Donald Trump and the Pope seem completely different. And, yet, the two tied for second place in Gallup's most admired man poll. Could they be that different? Yes, one emblazons his name on every building he owns — the bigger, the better — and lives in an ornate gold-plated penthouse decorated in a Louis XIV style. And sure, the other likes to ride in a Fiat, has called on priests and cardinals to live a simpler life, and opted out of the luxurious papal apartments, instead moving into a relatively austere guest house at the Vatican.
On the surface, yep, there may be many differences, but maybe they're not that different. The Trump and the Pontiff seem to obsess about some of the same topics. Their followers don't necessarily rely on factual proof so much as faith in explaining their fandom. And you can't help but appreciate their adventurous headwear; Trump should try one of the papal skull caps — it's got to be easier than that perfectly groomed coif. So getting down to what really matters, what do and don't these heavily-reported-on public personas see eye-to-eye on? The two don't shy away from controversy — and if you don't believe me, check their Twitter feeds.
Jokes aside, the two do agree on one thing: Abortion is bad. Even though the Pope made it easier for women to be forgiven for past abortions this year, his views on the matter are clear. "It is horrific even to think that there are children, victims of abortion, who will never see the light of day," he said in 2014 during his annual "State of the World" speech. Trump agrees, although he used to be pro-choice. He only changed his mind after getting involved in the 2012 election.
Here's one area where the two couldn't be more at odds. Trump has called undocumented Mexican immigrants "killers" and "rapists," threatened to deport 11 million undocumented immigrants, build a wall between the U.S. and Mexico, and accused Jeb Bush of being pro-immigration because his wife is Mexican. The Pope, on the other hand, has called on the U.S. not to "be afraid to welcome" immigrants.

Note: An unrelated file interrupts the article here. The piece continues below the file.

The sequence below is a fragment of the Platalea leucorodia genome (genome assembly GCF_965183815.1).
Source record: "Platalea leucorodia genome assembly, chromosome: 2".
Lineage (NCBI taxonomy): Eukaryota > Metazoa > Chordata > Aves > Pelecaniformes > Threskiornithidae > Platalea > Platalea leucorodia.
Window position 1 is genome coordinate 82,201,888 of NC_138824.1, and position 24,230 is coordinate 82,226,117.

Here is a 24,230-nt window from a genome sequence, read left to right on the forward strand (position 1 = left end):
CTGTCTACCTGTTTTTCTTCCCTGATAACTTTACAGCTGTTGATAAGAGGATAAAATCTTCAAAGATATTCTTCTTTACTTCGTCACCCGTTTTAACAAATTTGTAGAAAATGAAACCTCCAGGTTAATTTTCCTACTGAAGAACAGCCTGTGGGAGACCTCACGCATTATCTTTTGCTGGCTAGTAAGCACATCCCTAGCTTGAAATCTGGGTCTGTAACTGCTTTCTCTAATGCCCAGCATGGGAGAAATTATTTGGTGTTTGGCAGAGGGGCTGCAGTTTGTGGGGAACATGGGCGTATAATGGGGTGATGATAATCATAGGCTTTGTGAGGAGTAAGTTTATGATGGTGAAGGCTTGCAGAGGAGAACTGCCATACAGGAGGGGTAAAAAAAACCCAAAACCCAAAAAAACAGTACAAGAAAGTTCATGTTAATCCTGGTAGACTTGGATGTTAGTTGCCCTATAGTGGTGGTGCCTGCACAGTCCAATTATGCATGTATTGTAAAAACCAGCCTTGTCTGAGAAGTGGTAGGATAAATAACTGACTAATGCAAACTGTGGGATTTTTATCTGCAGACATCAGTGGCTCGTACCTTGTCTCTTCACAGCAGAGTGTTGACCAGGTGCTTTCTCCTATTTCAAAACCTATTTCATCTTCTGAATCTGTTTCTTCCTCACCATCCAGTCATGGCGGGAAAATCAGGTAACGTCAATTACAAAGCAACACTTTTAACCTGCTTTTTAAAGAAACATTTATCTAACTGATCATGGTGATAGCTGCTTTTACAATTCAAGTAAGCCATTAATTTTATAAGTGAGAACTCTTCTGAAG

The Pope has called on his followers to emulate the humility of Jesus and avoid "another way" of vanity, pride, and success. But "humble" is clearly not in Trump's vocabulary. "I'm the most successful person ever to run for the presidency, by far. Nobody's ever been more successful than me. I'm the most successful person ever to run," Trump said during an interview with The Des Moines Register.
The Wall Street Journal reported that one of Trump's big advantages in the 2016 race is his private plane fleet. His Boeing 757, Cessna, and three helicopters bring him to campaign events around the country, helping build his brand. The Pope can relate. He has been traveling the world on a chartered Alitalia plane. It may not be as fancy as Trump's, but he does have it all to himself.
Trump blatantly said on CNN's New Day that he didn't agree with the Pope on the matter. The Pope spoke during his visit to Washington on the South Lawn of the White House on climate change: "Climate change is a problem which can no longer be left to a future generation." Trump confusingly countered: "You want to have clean air, clean water. That's very important to me, and I've won many environmental awards. I am not a believer in climate change," he said on the show.
Trump and the Pope also both oppose gay marriage, and their opposition is framed as pro-gay. "I live in New York. New York is a place with lots of gays and I think it's great, but I'm not in favor of gay marriage," Trump said on Meet the Press in August. The Pope also does his best not to come off as anti-gay, but he too is against marriage equality. While throwing out the occasional, "Who am I to judge?" the Pope has made it clear that he sees gay marriage as an "ideological colonization that tries to destroy the family."
Following ISIS-related attacks in Paris and San Bernardino, California, Trump announced he would ban Muslims from coming to the United States. Meanwhile, the Pope is all about interfaith cooperation and understanding. While in Africa he told Christian and Muslim leaders to engage in dialogue. Don't expect his levelheadedness to get through to Trump, though. When Trump was asked what he'd like to talk to the Pope about back in August, he said he would give the Pontiff a warning. "I'd say, 'ISIS wants to get you,'" Trump told CNN.
It's a shame — and not surprising — that Trump only agrees with Pope Francis when he's wrong. But, no, you probably don't want to write in a vote for the Pope instead of Trump in the Republican primaries. Instead just hope that Pope Francis is praying for the United States this election season.